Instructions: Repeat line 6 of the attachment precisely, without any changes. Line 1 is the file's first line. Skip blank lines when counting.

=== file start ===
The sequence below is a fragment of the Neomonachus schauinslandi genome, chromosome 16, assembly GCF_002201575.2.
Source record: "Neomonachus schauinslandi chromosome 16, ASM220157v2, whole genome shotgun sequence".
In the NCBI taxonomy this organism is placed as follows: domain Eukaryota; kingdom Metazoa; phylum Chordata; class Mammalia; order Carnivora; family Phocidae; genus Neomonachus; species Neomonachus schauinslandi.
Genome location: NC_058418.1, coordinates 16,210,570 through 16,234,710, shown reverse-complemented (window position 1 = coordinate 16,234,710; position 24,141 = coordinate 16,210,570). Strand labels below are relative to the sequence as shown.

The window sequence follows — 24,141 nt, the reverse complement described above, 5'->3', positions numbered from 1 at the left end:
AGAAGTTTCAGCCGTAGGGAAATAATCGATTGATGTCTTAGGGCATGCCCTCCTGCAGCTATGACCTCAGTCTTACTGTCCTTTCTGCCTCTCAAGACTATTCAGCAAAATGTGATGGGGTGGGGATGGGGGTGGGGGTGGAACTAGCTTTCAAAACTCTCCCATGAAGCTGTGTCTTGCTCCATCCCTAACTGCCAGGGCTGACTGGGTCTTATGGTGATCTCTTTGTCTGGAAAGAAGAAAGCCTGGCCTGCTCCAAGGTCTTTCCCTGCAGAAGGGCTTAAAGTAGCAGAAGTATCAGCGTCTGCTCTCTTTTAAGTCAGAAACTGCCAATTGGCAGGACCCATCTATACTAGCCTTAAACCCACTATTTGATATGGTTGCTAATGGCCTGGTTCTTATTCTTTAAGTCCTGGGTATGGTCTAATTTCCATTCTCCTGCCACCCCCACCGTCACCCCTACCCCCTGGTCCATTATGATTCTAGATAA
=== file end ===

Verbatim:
AGAAGTTTCAGCCGTAGGGAAATAATCGATTGATGTCTTAGGGCATGCCCTCCTGCAGCTATGACCTCAGTCTTACTGTCCTTTCTGCCTCTCAAGACTATTCAGCAAAATGTGATGGGGTGGGGATGGGGGTGGGGGTGGAACTAGCTTTCAAAACTCTCCCATGAAGCTGTGTCTTGCTCCATCCCTAACTGCCAGGGCTGACTGGGTCTTATGGTGATCTCTTTGTCTGGAAAGAAGAAAGCCTGGCCTGCTCCAAGGTCTTTCCCTGCAGAAGGGCTTAAAGTAGCAGAAGTATCAGCGTCTGCTCTCTTTTAAGTCAGAAACTGCCAATTGGCAGGACCCATCTATACTAGCCTTAAACCCACTATTTGATATGGTTGCTAATGGCCTGGTTCTTATTCTTTAAGTCCTGGGTATGGTCTAATTTCCATTCTCCTGCCACCCCCACCGTCACCCCTACCCCCTGGTCCATTATGATTCTAGATAA